I am often asked by students: how do i know when an essay is finished? It is a difficult question to answer in the abstract, and my first impulse is say that it depends on each piece. But I know I am dodging the problem by resorting to a case-by-case approach, because underneath their inquiry is a larger, legitimate concern: If, as I maintain, an essay is the track of one’s thoughts, and is not dependent on any discernible deep structure such as the isosceles triangle epiphany in the modern short story, what’s to say that it can’t simply go on and on? Each thought leads to another, and then another, so how is one to know when the time has come to end an essay?

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Because he couldn’t sustain / a fitting Roman control / over his mouth or his body …

One of our favorite Salmagundi poets, Barry Goldensohn, will be returning to Saratoga and Skidmore this week …

Read some new poems, including the one on Ovid and his lack of “Roman control,” here

What was once apprehended in passion/survives as opinion

HAMMER BY FRANK BIDART

image

To be both author of 
this statue, and the statue itself.

When the quest is indecipherable, - 
…what is left is a career.

What once was apprehended in passion 
survives as opinion.

The stone arm raising a stone hammer 
dreams it can descend upon itself.

Published in Salmagundi #121/122 (Winter-Spring 1999)

“The dead were already my most cherished confidants” — Thomas Bernhard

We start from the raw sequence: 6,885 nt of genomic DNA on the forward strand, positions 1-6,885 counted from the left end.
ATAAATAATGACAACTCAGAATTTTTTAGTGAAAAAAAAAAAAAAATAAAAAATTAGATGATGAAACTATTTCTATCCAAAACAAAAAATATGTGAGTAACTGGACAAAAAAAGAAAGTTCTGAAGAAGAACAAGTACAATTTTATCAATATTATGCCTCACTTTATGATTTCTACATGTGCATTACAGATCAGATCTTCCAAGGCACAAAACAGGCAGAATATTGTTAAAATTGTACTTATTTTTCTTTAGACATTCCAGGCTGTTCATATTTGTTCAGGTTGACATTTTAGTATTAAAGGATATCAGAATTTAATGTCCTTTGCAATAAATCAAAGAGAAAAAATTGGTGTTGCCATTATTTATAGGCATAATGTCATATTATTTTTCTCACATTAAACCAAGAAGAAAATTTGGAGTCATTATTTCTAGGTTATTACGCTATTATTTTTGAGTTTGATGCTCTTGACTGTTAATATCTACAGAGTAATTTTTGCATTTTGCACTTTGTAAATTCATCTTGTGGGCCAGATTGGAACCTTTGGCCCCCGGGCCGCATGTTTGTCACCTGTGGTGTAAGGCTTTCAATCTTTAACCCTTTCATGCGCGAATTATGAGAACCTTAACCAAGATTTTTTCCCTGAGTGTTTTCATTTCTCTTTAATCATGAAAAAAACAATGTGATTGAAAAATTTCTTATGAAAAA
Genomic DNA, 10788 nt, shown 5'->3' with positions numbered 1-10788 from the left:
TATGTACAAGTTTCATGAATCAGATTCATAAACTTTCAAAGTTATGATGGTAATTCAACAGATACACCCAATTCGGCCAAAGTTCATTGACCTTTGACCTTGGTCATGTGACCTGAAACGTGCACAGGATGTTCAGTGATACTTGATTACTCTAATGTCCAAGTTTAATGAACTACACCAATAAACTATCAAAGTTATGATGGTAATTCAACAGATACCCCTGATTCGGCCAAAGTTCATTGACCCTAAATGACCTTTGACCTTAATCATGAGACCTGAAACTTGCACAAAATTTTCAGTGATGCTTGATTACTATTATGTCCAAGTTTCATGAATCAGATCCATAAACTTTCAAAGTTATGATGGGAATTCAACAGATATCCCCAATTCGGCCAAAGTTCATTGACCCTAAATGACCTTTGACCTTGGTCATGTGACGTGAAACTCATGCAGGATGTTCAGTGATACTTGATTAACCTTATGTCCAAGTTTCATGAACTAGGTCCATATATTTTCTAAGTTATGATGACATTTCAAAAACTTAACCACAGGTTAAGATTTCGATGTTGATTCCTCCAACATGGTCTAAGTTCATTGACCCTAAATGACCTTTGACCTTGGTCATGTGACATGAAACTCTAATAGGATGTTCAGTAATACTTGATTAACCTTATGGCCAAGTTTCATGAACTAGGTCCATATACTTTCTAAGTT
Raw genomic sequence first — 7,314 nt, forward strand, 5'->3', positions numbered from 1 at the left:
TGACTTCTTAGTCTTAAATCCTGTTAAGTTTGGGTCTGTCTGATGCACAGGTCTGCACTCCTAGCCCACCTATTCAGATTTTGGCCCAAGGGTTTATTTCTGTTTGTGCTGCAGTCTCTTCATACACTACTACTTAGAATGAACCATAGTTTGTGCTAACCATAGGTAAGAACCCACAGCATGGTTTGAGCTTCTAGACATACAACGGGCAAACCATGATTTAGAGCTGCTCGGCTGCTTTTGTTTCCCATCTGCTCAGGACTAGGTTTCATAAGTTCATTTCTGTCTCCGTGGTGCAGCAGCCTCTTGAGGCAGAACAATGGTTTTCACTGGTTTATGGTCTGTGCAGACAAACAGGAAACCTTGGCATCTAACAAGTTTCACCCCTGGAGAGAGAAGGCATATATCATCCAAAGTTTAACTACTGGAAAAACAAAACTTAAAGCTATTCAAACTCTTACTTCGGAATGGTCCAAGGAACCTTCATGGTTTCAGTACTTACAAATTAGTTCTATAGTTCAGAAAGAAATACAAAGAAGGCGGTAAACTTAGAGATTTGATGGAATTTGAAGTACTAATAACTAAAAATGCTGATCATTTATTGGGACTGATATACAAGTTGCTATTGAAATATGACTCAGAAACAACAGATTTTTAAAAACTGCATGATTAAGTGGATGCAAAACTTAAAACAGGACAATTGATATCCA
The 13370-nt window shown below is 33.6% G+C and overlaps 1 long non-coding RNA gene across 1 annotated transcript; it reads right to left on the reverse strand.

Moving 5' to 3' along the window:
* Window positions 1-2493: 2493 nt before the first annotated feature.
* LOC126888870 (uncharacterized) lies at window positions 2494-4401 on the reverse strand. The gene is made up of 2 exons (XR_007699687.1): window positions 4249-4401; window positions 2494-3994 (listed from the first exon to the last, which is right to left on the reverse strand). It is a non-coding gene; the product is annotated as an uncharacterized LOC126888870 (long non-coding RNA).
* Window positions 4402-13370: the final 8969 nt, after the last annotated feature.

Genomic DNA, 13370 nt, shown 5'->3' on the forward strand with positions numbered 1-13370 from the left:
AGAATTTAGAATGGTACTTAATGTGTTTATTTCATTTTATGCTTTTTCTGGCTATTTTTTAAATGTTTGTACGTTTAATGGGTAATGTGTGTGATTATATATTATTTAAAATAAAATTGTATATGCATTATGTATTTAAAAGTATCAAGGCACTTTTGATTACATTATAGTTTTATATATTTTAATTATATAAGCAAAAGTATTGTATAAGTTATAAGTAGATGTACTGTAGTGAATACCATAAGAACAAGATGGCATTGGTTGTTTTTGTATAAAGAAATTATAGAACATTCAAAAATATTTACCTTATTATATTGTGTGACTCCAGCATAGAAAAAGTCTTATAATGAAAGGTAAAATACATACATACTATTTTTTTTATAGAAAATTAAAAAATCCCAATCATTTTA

Thomas Bernhard: Asphyxiation*

      Do you understand? Life is the purest, most limpid, darkest, most crystalline form of despair… Only one path can take you there and it leads through the snow and ice of despair, you must embark upon it over and above the adultery of reason.

                                               —Thomas Bernhard, Frost

I am a genius

as I’ve always repeated to myself

in the face of all that might seem to contradict it

We despair very early on in life

Capitalizing on despair

Despair

has made a genius out of me.

                              —Thomas Bernhard, Simply Complicated

 

            Thomas Bernhard’s childhood was marked by complications. He owed his last name to a man whom he never met, his grandmother Anna’s first husband. Anna had abandoned this man (as well as their two children) for a certain Johannes Freumbichler, who had dreams of becoming a great writer; their first child, Herta (Thomas’s mother), was born before they were married.

            The family revolved entirely around Freumbichler’s lofty literary ambitons; everything else had to be sacrificed to them. Johannes’s brother had committed suicide and Johannes himself had strong depressive tendencies; throughout his life he was haunted by the urge to kill himself and frequently announced to his family that he would do so. Anna described this man’s literary work as “her only wealth, her only religion,” and was passionately committed to serving him. His body of work turned out to be monumental indeed (as many pages as Thomas Mann!) – but also, unfortunately, mediocre. Though his books were systematically rejected by publishers, Freumbichler would not stoop to taking a job; thus, the problem of the family’s survival was left to Anna – and, later, to their children. Theirs was a life of perpetual poverty and insecurity. Their furniture was mostly made of sugar boxes; their possessions were often at the pawnshop; they were penniless nomads, constantly on the move, objects of contempt in the numerous villages where they set up housekeeping.

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Salmagundi is proud to be the favored, recently digitized reading material of the membi (particularly the ‘Advanced Valedictorian’ puzzle masters among the Sharps) of the Williams’ Meadow community

See Brian Dewan’s filmstrip to learn more:

https://www.youtube.com/watch?v=K064vwfRt_A